To the collection of known exoplanets, worlds circling distant stars, you can now add a new class of cosmic inhabitants, astronomers report: say hello to "exocomets."

An instrument at an observatory in Chile has made the most complete census ever taken of comets surrounding another star, astronomers with the European Southern Observatory, which operates the La Silla facility, say.

A study of almost 500 comets in orbit around the star known as Beta Pictoris shows they are members of two separate "families," they say; old exocomets that've undergone multiple journeys around the star and a group of younger ones that probably originated in a recent breakup of a larger object or objects.

Similar "families" of comets exist within our own solar system, the researchers say.

In addition to the comets, Beta Pictoris -- a relatively young star at just 23 million years old -- has a freshly formed planet, Beta Pictoris b, orbiting it, they say.

That planet may be why some of the comets in the inner, older "family" appear to be ensnared in an orbital resonance, herded around the star by the planet's gravity, they say.

"This resonance is very similar to the influence of Jupiter in our own solar system, which produces most of the short-period comets around the sun," study lead author Flavien Kiefer says. "We could be seeing some of the ejected remnants from the formation of Beta Pictoris b ... It's like we are observing a much younger version of our sun, just after it formed its planets."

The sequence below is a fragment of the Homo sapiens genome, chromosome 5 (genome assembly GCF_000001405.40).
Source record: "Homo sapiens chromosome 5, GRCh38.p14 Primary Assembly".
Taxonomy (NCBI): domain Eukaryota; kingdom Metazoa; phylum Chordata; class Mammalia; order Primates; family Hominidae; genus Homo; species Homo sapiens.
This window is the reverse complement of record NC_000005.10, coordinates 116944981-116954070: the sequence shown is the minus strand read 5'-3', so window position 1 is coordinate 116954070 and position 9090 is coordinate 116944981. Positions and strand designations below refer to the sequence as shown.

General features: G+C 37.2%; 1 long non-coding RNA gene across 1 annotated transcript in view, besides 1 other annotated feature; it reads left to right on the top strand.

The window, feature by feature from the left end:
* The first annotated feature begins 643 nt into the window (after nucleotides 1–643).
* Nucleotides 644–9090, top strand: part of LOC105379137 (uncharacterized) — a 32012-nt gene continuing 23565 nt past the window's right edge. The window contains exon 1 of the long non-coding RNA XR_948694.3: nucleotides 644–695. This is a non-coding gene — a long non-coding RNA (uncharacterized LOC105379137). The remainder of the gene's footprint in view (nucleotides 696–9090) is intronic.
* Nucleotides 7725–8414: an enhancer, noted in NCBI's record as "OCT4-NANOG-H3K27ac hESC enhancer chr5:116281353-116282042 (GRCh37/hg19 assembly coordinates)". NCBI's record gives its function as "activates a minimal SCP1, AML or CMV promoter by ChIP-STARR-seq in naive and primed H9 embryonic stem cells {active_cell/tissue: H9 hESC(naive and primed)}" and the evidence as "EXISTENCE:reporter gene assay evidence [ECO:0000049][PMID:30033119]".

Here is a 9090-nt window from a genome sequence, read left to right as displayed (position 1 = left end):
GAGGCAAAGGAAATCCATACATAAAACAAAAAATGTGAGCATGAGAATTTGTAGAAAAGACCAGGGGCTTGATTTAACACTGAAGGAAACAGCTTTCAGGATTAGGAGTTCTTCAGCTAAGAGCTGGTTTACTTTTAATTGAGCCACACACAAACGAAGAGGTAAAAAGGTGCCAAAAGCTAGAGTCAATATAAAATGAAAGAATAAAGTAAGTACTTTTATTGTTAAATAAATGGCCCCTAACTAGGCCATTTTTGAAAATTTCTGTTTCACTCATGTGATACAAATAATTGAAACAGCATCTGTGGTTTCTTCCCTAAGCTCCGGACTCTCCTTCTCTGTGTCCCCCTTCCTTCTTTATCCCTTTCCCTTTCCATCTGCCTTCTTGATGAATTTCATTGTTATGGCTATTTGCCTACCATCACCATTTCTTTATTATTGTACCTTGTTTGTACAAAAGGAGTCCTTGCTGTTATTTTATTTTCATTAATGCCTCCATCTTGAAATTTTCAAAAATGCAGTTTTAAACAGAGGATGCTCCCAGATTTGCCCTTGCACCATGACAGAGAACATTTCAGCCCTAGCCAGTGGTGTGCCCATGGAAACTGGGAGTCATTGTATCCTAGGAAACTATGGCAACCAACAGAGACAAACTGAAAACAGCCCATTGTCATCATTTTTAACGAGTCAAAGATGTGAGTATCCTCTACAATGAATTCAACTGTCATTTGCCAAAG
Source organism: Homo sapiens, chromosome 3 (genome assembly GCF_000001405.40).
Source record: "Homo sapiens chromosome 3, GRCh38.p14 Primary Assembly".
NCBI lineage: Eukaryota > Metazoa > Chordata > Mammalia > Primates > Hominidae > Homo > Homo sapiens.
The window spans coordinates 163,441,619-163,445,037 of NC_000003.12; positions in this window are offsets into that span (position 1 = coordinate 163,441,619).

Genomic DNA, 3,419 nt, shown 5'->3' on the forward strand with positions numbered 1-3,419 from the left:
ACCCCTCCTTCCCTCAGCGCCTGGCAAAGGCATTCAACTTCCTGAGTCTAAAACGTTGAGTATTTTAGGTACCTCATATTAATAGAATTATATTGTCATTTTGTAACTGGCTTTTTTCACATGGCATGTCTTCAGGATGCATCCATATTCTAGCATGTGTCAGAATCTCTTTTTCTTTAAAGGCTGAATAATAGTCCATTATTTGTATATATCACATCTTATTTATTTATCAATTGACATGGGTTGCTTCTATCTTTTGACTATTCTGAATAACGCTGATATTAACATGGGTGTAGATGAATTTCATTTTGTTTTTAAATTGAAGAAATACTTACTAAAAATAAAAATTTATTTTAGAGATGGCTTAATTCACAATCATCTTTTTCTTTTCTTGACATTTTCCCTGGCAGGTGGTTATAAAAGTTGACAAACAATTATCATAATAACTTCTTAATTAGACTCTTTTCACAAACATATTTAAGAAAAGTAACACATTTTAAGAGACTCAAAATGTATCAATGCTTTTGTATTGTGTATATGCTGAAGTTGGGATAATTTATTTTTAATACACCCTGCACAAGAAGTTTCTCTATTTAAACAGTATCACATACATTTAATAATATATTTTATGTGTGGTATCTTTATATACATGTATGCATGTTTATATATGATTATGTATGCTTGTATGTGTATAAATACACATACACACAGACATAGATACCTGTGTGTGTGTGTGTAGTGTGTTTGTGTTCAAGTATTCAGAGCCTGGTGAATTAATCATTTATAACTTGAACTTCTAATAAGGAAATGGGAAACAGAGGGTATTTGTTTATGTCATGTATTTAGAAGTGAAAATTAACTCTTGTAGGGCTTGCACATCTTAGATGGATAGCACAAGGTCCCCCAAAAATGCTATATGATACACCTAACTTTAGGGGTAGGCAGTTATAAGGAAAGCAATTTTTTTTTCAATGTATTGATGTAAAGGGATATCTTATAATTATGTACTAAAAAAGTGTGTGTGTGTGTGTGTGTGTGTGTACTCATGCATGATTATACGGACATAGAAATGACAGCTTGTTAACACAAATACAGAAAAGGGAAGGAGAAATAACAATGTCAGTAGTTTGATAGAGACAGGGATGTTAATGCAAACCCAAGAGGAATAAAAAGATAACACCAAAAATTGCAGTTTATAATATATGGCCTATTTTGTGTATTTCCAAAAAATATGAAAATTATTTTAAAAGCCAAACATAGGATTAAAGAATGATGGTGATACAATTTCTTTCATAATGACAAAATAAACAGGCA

To study the swarms of exocomets swirling around Beta Pictoris 63 light years from Earth, the researchers analyzed more than 1,000 observations obtained between 2003 and 2011 with the ESO's 3.6-metre telescope in Chile.

Such a study of several hundred exocomets orbiting a single distant star if unique, the researchers say.

"For the first time a statistical study has determined the physics and orbits for a large number of exocomets," Kiefer says. "This work provides a remarkable look at the mechanisms that were at work in the Solar System just after its formation 4.5 billion years ago."

One mystery of the exocomets is still unexplained, the researchers say; where is their expected water?

If they are like comets in our solar system, they should be icy and water-rich, but despite years of study researchers say they've seen no signs of water vapor evaporating off of them as happens with comets that approach the Earth.

One possibility is that they consist mainly of carbon dioxide or carbon monoxide ices instead of water, they speculate, which could be disappointing for astrobiologists looking for water-rich habitable planets around distant stars.

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